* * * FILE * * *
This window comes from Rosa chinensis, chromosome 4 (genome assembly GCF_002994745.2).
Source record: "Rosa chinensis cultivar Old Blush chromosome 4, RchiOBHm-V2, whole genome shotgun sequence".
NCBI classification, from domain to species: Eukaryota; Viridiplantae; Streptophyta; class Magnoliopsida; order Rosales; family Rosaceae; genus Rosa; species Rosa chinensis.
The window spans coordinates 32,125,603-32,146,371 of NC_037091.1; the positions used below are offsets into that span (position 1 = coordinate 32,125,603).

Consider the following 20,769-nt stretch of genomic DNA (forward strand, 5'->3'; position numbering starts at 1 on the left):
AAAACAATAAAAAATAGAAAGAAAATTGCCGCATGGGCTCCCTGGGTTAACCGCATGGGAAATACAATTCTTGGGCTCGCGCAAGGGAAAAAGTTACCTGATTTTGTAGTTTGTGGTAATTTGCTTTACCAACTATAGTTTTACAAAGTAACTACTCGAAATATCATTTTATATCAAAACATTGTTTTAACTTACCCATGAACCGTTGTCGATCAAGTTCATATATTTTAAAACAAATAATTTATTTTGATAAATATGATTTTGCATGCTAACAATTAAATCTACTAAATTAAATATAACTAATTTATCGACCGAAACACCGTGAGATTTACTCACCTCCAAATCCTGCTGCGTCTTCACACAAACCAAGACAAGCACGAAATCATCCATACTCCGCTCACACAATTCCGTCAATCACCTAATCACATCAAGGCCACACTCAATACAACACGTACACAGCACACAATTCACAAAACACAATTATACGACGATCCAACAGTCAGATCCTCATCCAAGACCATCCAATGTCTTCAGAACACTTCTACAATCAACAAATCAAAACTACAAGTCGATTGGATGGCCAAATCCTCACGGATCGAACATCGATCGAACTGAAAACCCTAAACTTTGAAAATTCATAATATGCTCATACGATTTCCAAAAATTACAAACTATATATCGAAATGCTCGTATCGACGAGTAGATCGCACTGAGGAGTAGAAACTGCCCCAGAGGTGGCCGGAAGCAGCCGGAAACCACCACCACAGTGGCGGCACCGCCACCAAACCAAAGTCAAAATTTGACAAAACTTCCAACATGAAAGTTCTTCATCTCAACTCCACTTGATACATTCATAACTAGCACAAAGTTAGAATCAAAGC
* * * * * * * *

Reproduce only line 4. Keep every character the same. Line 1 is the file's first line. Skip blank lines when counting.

The window spans coordinates 32,125,603-32,146,371 of NC_037091.1; the positions used below are offsets into that span (position 1 = coordinate 32,125,603).